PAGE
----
The morning after several National Football League players renewed their national anthem protests against police mistreatment of African-Americans, as the NFL opened its 2018 preseason on Thursday, Donald Trump once again took to Twitter to attack the NFL players who staged protests, all of whom were themselves African-American, as the New York Times reported.
Trump on his Twitter account claimed that the players “are unable to define” what they are protesting against, and mocked the players’ protests by using sarcastic quotation marks around the word “outrage” to describe how he perceives the players’ actions. Players on the Philadelphia Eagles and Miami Dolphins raised fists during the playing of the national anthem before preseason games on Thursday, while two Dolphins players kneeled during the anthem, The Times reported.
In a Twitter message posted several minutes later, Trump seeped up his attacks, calling for NFL players who do not “stand proudly” during the anthem to be “Suspended Without Pay!” (Capitalization in Trump’s original.)
Previously, Trump has called for NFL players who stage protests during the anthem to be kicked out of the country, as the Washington Post reported, and called NFL players — again, almost exclusive African-American — who take a knee as an anthem protest “sons of b*****s.”
Trump’s attacks on NFL players appear to have spilled over into the Football Hall of Fame induction ceremonies on August 4, at which 41-year-old former Minnesota Vikings and New England Patriots receiver Randy Moss was inducted while wearing a tie that listed the names of 12 African-American victims of police killings. According to a report by the news agency Reuters, Moss has received a flood of hate mail for wearing the tie.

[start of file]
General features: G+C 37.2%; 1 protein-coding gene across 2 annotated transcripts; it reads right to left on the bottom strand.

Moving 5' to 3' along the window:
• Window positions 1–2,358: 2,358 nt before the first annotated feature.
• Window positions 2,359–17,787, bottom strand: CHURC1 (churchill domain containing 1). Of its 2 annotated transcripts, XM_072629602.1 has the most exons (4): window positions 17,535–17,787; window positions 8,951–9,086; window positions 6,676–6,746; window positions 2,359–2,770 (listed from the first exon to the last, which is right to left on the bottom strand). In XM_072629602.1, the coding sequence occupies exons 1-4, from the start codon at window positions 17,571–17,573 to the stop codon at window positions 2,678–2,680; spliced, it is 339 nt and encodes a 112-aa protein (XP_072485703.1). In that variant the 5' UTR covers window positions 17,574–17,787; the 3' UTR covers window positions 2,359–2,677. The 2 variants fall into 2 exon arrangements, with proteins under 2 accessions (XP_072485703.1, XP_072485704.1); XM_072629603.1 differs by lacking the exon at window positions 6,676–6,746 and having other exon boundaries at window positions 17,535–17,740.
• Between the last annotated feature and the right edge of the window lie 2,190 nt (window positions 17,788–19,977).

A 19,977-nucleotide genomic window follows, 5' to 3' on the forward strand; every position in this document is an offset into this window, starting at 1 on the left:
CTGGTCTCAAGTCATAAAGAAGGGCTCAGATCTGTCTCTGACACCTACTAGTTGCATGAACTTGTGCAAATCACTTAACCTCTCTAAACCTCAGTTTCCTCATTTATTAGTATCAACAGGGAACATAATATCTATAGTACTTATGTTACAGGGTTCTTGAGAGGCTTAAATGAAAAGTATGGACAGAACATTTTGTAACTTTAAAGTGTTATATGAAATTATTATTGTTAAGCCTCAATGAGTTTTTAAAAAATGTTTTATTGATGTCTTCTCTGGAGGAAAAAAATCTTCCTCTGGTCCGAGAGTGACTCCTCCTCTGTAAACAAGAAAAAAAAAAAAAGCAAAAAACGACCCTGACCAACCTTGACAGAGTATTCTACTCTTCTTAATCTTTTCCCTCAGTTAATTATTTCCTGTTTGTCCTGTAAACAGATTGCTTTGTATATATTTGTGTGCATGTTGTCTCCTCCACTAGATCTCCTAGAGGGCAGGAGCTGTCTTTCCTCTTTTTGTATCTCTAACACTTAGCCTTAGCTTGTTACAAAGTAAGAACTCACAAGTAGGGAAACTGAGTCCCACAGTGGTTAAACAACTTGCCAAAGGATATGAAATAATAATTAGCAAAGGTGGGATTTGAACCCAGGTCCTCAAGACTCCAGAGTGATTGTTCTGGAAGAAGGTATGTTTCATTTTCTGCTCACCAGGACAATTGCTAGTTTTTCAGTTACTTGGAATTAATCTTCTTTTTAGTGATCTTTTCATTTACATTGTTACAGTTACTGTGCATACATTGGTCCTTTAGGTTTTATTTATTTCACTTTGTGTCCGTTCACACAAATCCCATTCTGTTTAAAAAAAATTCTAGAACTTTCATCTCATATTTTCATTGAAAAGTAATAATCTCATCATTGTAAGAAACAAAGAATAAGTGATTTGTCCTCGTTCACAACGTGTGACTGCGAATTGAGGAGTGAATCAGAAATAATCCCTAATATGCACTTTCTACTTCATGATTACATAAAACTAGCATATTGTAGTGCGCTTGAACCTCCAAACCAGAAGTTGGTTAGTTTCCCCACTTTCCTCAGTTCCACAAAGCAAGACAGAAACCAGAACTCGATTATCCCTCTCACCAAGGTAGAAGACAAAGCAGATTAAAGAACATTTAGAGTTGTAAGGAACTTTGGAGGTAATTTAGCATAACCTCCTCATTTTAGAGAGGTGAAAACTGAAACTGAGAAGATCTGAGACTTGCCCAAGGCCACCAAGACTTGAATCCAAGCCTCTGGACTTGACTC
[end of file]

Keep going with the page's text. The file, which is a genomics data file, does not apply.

“All of this hate mail I’m getting for wearing a tie and talking about the truth. But I can handle it because I’ve been dealing with racism my whole life,” Moss said, adding that while he had been widely congratulated by African-American players, he had received between 150 and 200 pieces of hate mail, many using racial epithets against him.
In an interview with the sports site The Undefeated, Moss said that in the current atmosphere, African-American athletes, despite the protests, are “terrified” to speak publicly on issues of social and racial justice.
“Athletes are scared right now,” Moss said in the interview. “A lot of athletes, most guys, don’t want to talk about this. They’re terrified for their careers. They’re terrified about losing their occupation, which is how they feed their families. Black athletes know they’re being treated a certain type of way. Most guys can’t really voice their opinions. They’re worried about getting the same type of treatment that Colin Kaepernick got.”
Kaepernick, a former quarterback for the San Francisco 49ers who led the team to the Super Bowl in 2012, originated the anthem “take a knee” protests. He became a free agent after the 2016 season and remains unsigned, and as ESPN reported, is currently suing NFL owners for colluding against him, preventing him from obtaining an NFL job.